Abandoned boats, broken lobster traps, discarded tires and all types of other trash aren’t just eyesores on Long Island Sound’s beaches, coves and channels.
They’re also hazards to wildlife that can impede navigation and threaten human safety and health. To address this problem, Connecticut and New York Sea Grant programs will initiate a Marine Debris Action Plan for Long Island Sound. The project will gather groups involved in removal and prevention work as the basis for to develop a comprehensive strategy to rid the Sound of as much debris as possible.
The Marine Debris Action Plan for Long Island Sound is one of eight projects awarded funding through the National Oceanic and Atmospheric Administration’s Sea Grant-Marine Debris Special Projects Competition. A total of $350,000 was awarded for the eight projects, which will be matched by $350,000 from the state programs. The CT-NY project will receive $50,000 in federal funding which will be matched with $53,000 from the two programs. The two Sea Grant programs will develop the plan in cooperation with the EPA Long Island Sound Study, a bi-state cooperative partnership of state and federal agencies, and numerous user groups and organizations concerned about the estuary shared by New York and Connecticut. The NOAA Marine Debris Program coordinators for the Northeast and Mid-Atlantic regions will be active participants, sharing insights and experiences from other similar efforts.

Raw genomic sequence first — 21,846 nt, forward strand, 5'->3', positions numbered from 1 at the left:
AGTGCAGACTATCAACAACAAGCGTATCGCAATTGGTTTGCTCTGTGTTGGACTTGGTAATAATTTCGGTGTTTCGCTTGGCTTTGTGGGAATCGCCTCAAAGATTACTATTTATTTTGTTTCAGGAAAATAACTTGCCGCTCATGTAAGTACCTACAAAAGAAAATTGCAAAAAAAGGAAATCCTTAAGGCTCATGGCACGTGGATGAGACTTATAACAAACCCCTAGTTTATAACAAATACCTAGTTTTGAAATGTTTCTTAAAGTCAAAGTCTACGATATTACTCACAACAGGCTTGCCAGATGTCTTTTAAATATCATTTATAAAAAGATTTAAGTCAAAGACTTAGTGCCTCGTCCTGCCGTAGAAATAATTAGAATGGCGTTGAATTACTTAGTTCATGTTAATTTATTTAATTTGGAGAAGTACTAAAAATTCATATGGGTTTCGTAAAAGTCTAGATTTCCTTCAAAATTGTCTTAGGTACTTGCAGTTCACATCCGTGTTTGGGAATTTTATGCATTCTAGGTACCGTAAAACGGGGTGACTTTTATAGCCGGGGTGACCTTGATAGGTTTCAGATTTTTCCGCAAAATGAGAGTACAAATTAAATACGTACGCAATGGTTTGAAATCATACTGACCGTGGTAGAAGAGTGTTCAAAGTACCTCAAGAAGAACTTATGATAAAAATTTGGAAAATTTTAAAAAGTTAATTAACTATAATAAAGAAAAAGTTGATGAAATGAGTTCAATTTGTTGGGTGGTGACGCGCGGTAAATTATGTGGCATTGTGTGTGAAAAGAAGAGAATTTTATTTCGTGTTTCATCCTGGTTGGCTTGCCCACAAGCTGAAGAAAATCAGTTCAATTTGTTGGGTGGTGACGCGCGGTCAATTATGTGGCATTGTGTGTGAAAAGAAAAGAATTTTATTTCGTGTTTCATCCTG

“This is a wonderful and timely opportunity to bring together organizations and individuals with an interest in reducing the impacts of marine debris on Long Island Sound through research, education and action,” said Nancy Balcom, associate director of Connecticut Sea Grant. “While a number of individual efforts are already going on, a comprehensive action plan will enable us to identify gaps, implement actions in a more comprehensive manner and collectively document our progress.“
“New York Sea Grant is thrilled to partner in this effort to reduce the flow of trash, from large to microscopic, in order to protect our Sound, its habitats and its creatures,” said Kathy Bunting-Howarth, associate director of New York Sea Grant. “Through collaborative planning, we can work to stop the flow of these contaminants into this estuary of national significance and from mistakenly being ingested as food by an aquatic creature.”
To begin the two-year project later this spring, the Sea Grant programs will invite stakeholders concerned about the marine debris issue to join as partners in a creating a plan that builds on the significant existing efforts. These include five recent major campaigns in both states aimed at reducing plastic pollution, corralling derelict fishing gear and cleaning up beaches; along with three new initiatives and three Sea Grant-funded research projects on impacts of plastic on the marine environment.
The plan will delineate goals and strategies needed for implementation, enlisting undergraduate students from UConn and Stony Brook University in service learning opportunities in the 2020-21 academic year to research other multi-state debris removal plans that could serve as templates.
As the project progresses, partners will be asked to voluntarily take on responsibilities for specific actions to advance the plan to completion. Once finished, the plan would provide a methodical description of the steps that should be followed from 2022 to 2027 to achieve the priority goals and objectives agreed up by the partners.
For more on the topic of marine debris, see www.nyseagrant.org/microplastics.
For information on the #DontTrashLISound campaign involving CT Sea Grant and several partners, see: https://seagrant.uconn.edu/2019/08/09/35-volunteers-help-kick-off-campaign-with-beach-cleanup/